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Sep 12, 2007 News: HIV Infections Among Youngsters Raising in New York
By Sven Rabatzky

(USA) - HIV infection is on the rise among young Gay and Bisexual men in New York City, according to preliminary research data from the US Health Department. New HIV diagnoses among Gay and Bisexual men under age 30 have grown by 33% in the past six years from 374 in 2001 to almost 500 in 2006. New diagnoses have doubled for the youngsters aged 13 to 19, while declining by 22% among older men. The under-30 group now accounts for 44% of all new diagnoses among Gay and Bisexual men in New York City, up from 31% in 2001.

“We are very concerned about the increase in HIV among young men who have sex with men,” said Dr. Thomas R. Frieden, Health Commissioner for New York City. “We’re headed in the wrong direction. Unless young men reduce the number of partners they have, and protect themselves and their partners by using condoms more consistently, we will face another wave of suffering and death from HIV and AIDS.”

Debra Frasier-Howe, president of the National Black Leadership Commission on AIDS, said: “These numbers are devastating. After 26 years of AIDS, we cannot drift backward. We must ask all New Yorkers to accept some responsibility for helping our young people protect themselves. Their lives are not dispensable.”

Tokes Osubu, executive director of Gay Men of African Descent (GMAD), joined in: “Reversing this trend will require a new commitment to protecting this most underserved population. GMAD will continue to work with other stakeholders to save the lives of our young men. We need an integrated approach across city agencies, social justice organizations and AIDS organizations, and a less judgmental approach by faith institutions.”

Wendy Stark, interim executive director of the Callen-Lorde Community Health Center, stated: “Health care in a supportive and affirming setting can foster healthy choices. We encourage all New Yorkers to identify a primary care provider with whom they feel comfortable discussing sexual behavior and substance use.”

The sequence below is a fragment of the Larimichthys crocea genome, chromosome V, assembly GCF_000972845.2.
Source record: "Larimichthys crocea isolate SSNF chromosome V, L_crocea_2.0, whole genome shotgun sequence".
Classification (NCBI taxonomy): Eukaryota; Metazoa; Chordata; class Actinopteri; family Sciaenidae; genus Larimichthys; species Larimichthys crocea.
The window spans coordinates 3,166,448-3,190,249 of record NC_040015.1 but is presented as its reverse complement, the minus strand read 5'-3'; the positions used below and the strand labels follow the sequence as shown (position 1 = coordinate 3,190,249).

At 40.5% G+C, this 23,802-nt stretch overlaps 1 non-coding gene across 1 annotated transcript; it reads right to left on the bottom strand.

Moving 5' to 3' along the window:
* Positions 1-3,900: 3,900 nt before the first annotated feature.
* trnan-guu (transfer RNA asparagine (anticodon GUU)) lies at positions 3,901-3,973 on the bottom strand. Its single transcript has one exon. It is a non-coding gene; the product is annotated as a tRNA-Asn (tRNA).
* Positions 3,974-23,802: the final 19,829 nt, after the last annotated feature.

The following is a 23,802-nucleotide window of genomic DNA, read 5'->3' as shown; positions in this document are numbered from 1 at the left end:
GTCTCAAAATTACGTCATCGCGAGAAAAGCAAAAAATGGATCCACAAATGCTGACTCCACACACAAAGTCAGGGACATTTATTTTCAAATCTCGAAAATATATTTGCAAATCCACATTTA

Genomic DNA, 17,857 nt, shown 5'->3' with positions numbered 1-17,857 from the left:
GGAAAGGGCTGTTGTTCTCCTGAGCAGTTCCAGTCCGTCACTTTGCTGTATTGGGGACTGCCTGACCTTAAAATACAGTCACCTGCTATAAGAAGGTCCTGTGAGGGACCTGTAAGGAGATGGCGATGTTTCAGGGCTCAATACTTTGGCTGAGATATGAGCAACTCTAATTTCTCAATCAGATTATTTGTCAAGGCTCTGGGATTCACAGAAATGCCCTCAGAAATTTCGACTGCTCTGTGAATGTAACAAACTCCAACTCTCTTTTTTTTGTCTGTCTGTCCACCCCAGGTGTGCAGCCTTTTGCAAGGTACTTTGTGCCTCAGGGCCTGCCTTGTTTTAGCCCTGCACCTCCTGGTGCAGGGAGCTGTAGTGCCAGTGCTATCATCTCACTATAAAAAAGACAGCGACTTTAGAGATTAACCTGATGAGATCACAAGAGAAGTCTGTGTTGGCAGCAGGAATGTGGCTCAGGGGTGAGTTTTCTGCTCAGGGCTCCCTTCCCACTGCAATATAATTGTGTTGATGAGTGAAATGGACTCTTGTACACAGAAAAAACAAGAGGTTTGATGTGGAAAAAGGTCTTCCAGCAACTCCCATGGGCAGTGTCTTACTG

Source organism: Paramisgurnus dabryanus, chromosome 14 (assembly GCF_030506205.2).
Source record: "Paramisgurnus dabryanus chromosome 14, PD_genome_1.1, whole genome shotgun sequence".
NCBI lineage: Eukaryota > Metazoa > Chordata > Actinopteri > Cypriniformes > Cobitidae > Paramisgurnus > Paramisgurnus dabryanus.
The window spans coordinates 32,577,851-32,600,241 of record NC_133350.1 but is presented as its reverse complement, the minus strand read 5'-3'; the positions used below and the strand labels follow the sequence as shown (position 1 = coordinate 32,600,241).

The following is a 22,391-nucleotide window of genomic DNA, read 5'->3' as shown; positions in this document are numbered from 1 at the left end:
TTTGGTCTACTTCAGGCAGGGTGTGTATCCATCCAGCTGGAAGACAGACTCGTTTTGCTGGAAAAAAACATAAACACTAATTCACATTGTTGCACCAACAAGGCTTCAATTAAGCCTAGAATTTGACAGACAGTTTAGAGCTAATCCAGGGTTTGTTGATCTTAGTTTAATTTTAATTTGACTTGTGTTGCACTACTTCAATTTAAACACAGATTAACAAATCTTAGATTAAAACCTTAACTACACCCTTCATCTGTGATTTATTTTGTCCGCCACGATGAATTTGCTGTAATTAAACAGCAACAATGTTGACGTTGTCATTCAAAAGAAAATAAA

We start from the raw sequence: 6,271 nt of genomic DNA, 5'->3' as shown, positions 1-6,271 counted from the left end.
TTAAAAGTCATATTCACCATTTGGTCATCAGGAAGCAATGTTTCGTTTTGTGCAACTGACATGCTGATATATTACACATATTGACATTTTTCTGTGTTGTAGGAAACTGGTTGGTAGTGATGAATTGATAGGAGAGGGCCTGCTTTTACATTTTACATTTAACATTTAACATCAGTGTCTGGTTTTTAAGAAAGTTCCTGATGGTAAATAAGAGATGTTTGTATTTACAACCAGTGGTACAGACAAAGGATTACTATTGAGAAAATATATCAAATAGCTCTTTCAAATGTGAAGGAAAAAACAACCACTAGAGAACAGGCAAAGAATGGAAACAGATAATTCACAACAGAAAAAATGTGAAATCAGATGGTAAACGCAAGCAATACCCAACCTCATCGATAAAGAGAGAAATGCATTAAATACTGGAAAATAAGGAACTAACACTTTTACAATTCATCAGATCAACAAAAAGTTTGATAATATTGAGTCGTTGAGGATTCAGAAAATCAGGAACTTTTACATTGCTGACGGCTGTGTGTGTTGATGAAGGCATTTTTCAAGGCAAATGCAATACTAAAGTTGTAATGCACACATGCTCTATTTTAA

Blacks and Hispanics still bear a disproportionate share of New York City’s HIV burden. Among all Gay and Bisexual men, blacks received twice as many HIV diagnoses as whites in 2006 (232 versus 101), and Hispanics received 55% more than whites (157 versus 101). The disparity is even more striking among adolescents; more than 90% of the Gay and Bisexual men under age 20 diagnosed with HIV in 2006 were black or Hispanic (81 out of 87). Gay leaders complain that the wide-spread homophobia in Black and Hispanic communities forces many Gay youth into closet and make it difficult for them to access the necessary information and services. The „down-low“ attitude makes it impossible for many Gay youth to have stable relationships with other men and drives them to risky behaviour.

Every borough except Staten Island has seen HIV increase among Gay and Bisexual men under 30 since 2001. The largest increases occurred in Queens (49%) and Manhattan (57%). The increase in Manhattan was concentrated in East and Central Harlem (up 115%, from 26 to 56), and in the Chelsea and Clinton areas (up 56%, from 25 to 39).

To focus on more recent trends in HIV infection, this analysis excluded Gay and Bisexual men who were diagnosed with HIV and AIDS at the same time, generally indicating that the infection has progressed for many years. In 2006, 20% of Gay and Bisexual men diagnosed with HIV received a concurrent diagnosis of AIDS (285 men), meaning that they had missed opportunities for care to stay healthy and may have unknowingly spread HIV to others.

The new HIV data parallel a recent US Health Department report showing a sharp increase in the number of syphilis cases among Gay and Bisexual men in New York City during the first quarter of 2007. The syphilis increase has affected both younger and older Gay and Bisexual men, and half of those newly diagnosed with syphilis in New York City also report being infected with HIV. Syphilis and HIV are a dangerous combination, because syphilis causes genital sores (making HIV easier to spread) and HIV lowers immunity (which can make syphilis harder to treat).

Extra-strong latex condoms used with oil-free lubricant reduce the HIV infection risk by more than 95%. Protect yourself and your partner!

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